If you're looking to make some quick cash you can always donate your plasma, the clear yellowish fluid portion of the blood that transports water and nutrients to all the cells in the body and is used for transfusions to people who have suffered shock, burns or trauma. Although your body quickly replenishes its supply of plasma, there are a few precautions you should take before using yourself as an organic ATM and donating plasma from your blood.
Check with the Yellow Pages or a nearby college campus for the closest plasma collection center, blood bank or blood collection facility. There are more than 400 for-profit plasma collection centers in the United States.
Eat something two hours before donating plasma and drink lots of water to avoid feeling light-headed, which is common after donating blood.
Plan to spend a few hours at the center the first time you go. Prospective donors are questioned about their health history and circumstances that may put them at risk for being HIV positive. You will also be asked if you've had any piercings or tattoos within the last 12 months. You'll undergo a physical exam, be screened for drugs, and be asked to sign waivers.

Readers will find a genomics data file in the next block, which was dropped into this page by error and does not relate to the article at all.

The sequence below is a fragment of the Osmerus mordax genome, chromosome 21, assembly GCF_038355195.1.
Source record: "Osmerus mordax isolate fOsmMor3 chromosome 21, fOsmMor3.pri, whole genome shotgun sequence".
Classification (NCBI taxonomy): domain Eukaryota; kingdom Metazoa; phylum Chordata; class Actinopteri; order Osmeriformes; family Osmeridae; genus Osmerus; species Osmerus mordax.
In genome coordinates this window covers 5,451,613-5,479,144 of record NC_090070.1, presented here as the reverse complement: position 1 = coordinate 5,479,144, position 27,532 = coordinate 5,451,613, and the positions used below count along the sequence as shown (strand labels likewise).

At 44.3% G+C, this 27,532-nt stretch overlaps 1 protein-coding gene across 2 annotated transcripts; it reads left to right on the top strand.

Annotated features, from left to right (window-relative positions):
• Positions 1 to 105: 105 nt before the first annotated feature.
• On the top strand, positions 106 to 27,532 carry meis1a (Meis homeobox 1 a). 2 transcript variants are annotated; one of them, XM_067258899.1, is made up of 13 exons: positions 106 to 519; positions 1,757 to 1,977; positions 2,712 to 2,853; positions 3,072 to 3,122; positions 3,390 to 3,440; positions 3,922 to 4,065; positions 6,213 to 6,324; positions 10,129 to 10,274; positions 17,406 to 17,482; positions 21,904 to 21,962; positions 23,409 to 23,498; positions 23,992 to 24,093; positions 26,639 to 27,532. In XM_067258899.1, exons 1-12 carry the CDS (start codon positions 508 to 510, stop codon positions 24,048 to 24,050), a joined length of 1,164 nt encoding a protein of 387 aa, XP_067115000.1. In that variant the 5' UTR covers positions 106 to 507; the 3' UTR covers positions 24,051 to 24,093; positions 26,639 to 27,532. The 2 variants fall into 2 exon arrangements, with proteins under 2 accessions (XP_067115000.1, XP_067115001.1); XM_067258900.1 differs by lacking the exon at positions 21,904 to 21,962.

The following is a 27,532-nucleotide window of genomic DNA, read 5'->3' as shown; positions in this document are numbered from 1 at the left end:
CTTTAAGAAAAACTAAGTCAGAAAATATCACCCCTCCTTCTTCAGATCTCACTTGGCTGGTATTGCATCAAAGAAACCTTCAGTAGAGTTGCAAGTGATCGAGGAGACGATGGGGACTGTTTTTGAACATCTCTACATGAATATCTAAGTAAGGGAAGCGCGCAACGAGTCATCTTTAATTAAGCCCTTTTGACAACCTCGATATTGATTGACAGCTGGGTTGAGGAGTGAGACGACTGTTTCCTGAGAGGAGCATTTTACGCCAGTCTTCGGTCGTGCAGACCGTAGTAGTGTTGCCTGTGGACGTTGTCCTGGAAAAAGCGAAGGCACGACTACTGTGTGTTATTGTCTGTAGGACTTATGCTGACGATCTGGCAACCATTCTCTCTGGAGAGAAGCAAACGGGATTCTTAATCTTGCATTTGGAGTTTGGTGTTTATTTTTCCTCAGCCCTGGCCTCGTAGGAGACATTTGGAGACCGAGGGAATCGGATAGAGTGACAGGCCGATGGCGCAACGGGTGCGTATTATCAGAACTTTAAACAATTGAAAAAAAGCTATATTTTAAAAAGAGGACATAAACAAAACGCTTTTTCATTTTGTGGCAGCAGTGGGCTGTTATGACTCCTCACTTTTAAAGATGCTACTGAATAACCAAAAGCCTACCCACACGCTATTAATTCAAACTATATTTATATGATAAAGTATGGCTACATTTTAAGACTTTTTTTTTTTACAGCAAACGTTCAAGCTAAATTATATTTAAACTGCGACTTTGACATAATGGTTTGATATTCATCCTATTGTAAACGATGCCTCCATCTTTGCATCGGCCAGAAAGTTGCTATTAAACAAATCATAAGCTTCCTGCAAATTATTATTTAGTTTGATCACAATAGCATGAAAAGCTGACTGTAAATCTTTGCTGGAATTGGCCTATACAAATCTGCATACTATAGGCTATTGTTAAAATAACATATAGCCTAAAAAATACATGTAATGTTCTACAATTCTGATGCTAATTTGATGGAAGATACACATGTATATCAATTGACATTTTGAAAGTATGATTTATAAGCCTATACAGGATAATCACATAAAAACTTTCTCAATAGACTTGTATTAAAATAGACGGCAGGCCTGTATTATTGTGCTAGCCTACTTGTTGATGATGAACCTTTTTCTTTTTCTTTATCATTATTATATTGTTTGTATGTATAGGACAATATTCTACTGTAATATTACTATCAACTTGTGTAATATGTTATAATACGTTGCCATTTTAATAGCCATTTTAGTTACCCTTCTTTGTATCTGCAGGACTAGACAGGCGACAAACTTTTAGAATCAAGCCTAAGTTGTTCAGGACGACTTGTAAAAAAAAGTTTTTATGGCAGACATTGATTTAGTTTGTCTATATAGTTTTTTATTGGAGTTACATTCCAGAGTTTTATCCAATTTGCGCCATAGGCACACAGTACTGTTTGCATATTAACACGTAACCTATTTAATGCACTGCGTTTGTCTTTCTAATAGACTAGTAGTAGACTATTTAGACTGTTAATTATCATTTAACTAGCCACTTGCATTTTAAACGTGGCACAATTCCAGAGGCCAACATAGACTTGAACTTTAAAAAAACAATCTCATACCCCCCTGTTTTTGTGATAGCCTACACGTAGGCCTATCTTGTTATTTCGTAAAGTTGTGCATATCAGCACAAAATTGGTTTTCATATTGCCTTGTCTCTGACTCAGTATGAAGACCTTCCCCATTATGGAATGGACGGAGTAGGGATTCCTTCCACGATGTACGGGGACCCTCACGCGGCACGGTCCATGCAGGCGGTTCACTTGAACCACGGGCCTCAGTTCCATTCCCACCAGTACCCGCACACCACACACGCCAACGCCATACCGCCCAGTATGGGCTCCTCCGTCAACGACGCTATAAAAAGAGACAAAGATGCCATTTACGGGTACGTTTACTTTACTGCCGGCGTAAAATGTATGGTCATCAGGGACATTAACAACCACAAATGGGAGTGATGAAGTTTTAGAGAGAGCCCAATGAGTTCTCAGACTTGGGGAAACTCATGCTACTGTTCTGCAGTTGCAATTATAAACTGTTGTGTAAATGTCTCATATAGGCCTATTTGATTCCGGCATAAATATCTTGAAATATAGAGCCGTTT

Lie down, relax and let the technician insert a needle into your vein. The blood flows into a sterilized machine that separates the plasma from the red blood cells and then pumps blood back into your bloodstream, in a process called apheresis.
Allow time for your medical history to be reviewed each time you return. After the initial visit, donating usually takes 30 minutes if there is no waiting line.
Expect to earn up to $35 for each donation (twice a week max). Donors who have been vaccinated for hepatitis B can earn up to $60 per week.
Every unit of plasma collected is tested for the presence of hepatitis, HIV, antibodies and antigens. The amount of plasma you can donate is based on your weight. If you really want to help your fellow citizens, donate blood--it's in shorter supply and it's a nonprofit gesture.
It's easy to sell your plasma often, but you risk scarring your veins and depleting your iron levels if you donate too frequently.